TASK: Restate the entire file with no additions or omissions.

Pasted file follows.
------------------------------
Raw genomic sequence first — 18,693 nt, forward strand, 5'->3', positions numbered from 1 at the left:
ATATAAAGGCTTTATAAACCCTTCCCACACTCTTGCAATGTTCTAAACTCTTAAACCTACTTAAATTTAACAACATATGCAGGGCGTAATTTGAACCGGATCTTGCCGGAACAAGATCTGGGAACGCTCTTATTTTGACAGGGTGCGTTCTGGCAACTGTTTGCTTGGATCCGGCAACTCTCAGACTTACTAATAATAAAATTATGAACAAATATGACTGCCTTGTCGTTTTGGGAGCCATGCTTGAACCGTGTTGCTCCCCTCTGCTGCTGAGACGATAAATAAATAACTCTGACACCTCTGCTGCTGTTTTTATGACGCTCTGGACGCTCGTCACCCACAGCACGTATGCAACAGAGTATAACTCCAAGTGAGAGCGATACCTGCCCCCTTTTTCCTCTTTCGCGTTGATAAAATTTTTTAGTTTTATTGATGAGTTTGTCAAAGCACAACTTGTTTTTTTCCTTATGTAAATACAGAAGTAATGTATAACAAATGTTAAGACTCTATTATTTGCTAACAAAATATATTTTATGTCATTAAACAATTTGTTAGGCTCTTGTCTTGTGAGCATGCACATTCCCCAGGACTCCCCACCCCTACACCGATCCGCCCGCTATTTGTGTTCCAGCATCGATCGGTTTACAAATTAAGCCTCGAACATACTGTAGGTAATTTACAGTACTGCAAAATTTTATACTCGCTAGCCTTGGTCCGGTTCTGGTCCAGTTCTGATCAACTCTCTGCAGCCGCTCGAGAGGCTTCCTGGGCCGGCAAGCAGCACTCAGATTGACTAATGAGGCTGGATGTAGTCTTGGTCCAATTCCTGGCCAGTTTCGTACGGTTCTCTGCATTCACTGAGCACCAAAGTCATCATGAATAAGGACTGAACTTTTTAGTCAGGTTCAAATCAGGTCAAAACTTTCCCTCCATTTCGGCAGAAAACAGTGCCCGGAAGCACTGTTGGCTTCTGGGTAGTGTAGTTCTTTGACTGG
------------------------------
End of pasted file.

Raw genomic sequence first — 18,693 nt, forward strand, 5'->3', positions numbered from 1 at the left:
ATATAAAGGCTTTATAAACCCTTCCCACACTCTTGCAATGTTCTAAACTCTTAAACCTACTTAAATTTAACAACATATGCAGGGCGTAATTTGAACCGGATCTTGCCGGAACAAGATCTGGGAACGCTCTTATTTTGACAGGGTGCGTTCTGGCAACTGTTTGCTTGGATCCGGCAACTCTCAGACTTACTAATAATAAAATTATGAACAAATATGACTGCCTTGTCGTTTTGGGAGCCATGCTTGAACCGTGTTGCTCCCCTCTGCTGCTGAGACGATAAATAAATAACTCTGACACCTCTGCTGCTGTTTTTATGACGCTCTGGACGCTCGTCACCCACAGCACGTATGCAACAGAGTATAACTCCAAGTGAGAGCGATACCTGCCCCCTTTTTCCTCTTTCGCGTTGATAAAATTTTTTAGTTTTATTGATGAGTTTGTCAAAGCACAACTTGTTTTTTTCCTTATGTAAATACAGAAGTAATGTATAACAAATGTTAAGACTCTATTATTTGCTAACAAAATATATTTTATGTCATTAAACAATTTGTTAGGCTCTTGTCTTGTGAGCATGCACATTCCCCAGGACTCCCCACCCCTACACCGATCCGCCCGCTATTTGTGTTCCAGCATCGATCGGTTTACAAATTAAGCCTCGAACATACTGTAGGTAATTTACAGTACTGCAAAATTTTATACTCGCTAGCCTTGGTCCGGTTCTGGTCCAGTTCTGATCAACTCTCTGCAGCCGCTCGAGAGGCTTCCTGGGCCGGCAAGCAGCACTCAGATTGACTAATGAGGCTGGATGTAGTCTTGGTCCAATTCCTGGCCAGTTTCGTACGGTTCTCTGCATTCACTGAGCACCAAAGTCATCATGAATAAGGACTGAACTTTTTAGTCAGGTTCAAATCAGGTCAAAACTTTCCCTCCATTTCGGCAGAAAACAGTGCCCGGAAGCACTGTTGGCTTCTGGGTAGTGTAGTTCTTTGACTGG